Kim Jong Un has threatened to destroy an American naval submarine if it gets any closer to North Korean waters.

The USS Michigan, an Ohio-class nuclear-powered submarine, is currently docked at a naval base in Busan, South Korea, where it was recently joined by the USS Carl Vinson aircraft carrier group, according to Daily Mail.

North Korea's propaganda website Uriminzokkiri warned that if the USS Michigan "tries to budge even a little, it will be doomed to face the miserable fate of becoming a underwater ghost".

"The urgent fielding of the nuclear submarine in the waters off the Korean Peninsula, timed to coincide with the deployment of the super aircraft carrier strike group, is intended to further intensify military threats toward our republic," the website claimed.


The propaganda website warned they were also willing to sink the USS Carl Vinson if it edged any closer to the dictatorship.

"Whether it's a nuclear aircraft carrier or a nuclear submarine, they will be turned into a mass of scrap metal in front of our invincible military power centered on the self-defense nuclear deterrence."

The threats come as relations between North Korea and the US become increasingly tense.

President Donald Trump has hinted that America is willing to take military action if Kim Jong Un carries out another missile test after Friday's failed test-fire.

He admitted he "will not be happy" if Pyongyang conducts nuclear test.

"I don't know. I mean, we'll see," he said.

Trump is famously guarded about his strategic military thinking, but suggested that his administration will be the one to de-fang Kim.

"We cannot let what's been going on for a long period of years continue," he said.


"And frankly, this should've been done and taken care of by the Obama administration. Should've been taken care of by the Bush administration. Should've been taken care of by Clinton."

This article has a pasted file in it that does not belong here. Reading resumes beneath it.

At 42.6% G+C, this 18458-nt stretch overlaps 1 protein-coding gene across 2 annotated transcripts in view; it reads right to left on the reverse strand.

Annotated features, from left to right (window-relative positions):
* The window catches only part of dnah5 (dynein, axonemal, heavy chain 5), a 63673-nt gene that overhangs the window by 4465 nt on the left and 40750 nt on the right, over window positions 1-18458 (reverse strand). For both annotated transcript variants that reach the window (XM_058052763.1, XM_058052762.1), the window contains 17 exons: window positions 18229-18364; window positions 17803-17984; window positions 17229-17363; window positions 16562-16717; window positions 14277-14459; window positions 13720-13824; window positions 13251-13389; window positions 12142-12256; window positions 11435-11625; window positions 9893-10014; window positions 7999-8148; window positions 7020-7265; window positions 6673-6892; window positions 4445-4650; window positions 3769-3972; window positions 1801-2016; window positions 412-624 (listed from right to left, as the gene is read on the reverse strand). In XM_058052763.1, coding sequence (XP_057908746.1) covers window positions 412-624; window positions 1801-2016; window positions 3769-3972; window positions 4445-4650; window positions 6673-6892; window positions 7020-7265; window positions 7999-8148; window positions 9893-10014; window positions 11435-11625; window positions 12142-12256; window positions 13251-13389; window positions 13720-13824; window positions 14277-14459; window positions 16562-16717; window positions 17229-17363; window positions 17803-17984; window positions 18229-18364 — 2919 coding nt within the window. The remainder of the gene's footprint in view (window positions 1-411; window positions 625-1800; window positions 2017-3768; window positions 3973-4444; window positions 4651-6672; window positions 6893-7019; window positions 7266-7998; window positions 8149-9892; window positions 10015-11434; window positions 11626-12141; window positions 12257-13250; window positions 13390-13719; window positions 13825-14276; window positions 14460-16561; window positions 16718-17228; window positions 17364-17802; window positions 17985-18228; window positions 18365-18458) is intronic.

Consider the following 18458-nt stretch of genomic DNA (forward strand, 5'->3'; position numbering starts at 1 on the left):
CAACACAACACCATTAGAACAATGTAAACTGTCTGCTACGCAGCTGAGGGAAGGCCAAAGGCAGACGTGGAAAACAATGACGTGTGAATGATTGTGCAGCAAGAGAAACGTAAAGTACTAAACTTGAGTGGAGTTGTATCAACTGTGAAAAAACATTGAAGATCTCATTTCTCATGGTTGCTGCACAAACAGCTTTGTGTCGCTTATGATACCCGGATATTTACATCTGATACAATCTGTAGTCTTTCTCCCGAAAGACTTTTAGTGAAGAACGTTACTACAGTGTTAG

The USS Carl Vinson was seen heading towards North Korea on Saturday after Kim Jong Un carried out yet another failed missile launch. Photo/AP
The USS Carl Vinson was seen heading towards North Korea on Saturday after Kim Jong Un carried out yet another failed missile launch. Photo/AP

On CNN's 'State of the Union,' Republican Sen. John McCain of Arizona said the option of a pre-emptive military strike against North Korea must remain open.

Trump made the remarks on Saturday during an interview that will air on CBS' Face the Nation on Sunday and Monday on CBS This Morning.

The interview was conducted one day after the Communist government tested a ballistic missile.

So far, there has been no comment on the failed test-fire from North Korea.

But the failure would be a huge embarrassment to leader Kim Jong-Un who has a history of humiliating military misfires.

Earlier this month, there were claims a failed North Korean missile launch may have been "thwarted by cyber attacks from the US".

But it is not known whether the most recent launch was disrupted by America.

Trump said Friday that North Korea had "disrespected" China by attempting to launch another ballistic missile.

The president is counting on Chinese President Xi Jinping to encourage North Korea to give up its pursuit of ballistic missile and nuclear weapons programs.

Trump says he is hopeful Jinping will intervene but threatened to go it alone if Xi fails to deliver.

On Saturday, he was asked if his threats against North Korea not to conduct further tests were working.

"Well, I didn't say, 'Don't test a missile'," the president said.

"[Kim] is going to have to do what he has to do. But he understands we're not going to be very happy.

"And I will tell you, a man that I've gotten to like and respect - the president of China, President Xi - I believe has been putting pressure on him also.

"But so far, perhaps nothing's happened and perhaps it has. This was a small missile. This was not a big missile. This was not a nuclear test, which he was expected to do three days ago. We'll see what happens."

A PAC-3 Patriot missile unit was deployed against the North Korea's missile firing at the Defense Ministry in Tokyo, Saturday, April 29, after the test fire. Photo/AP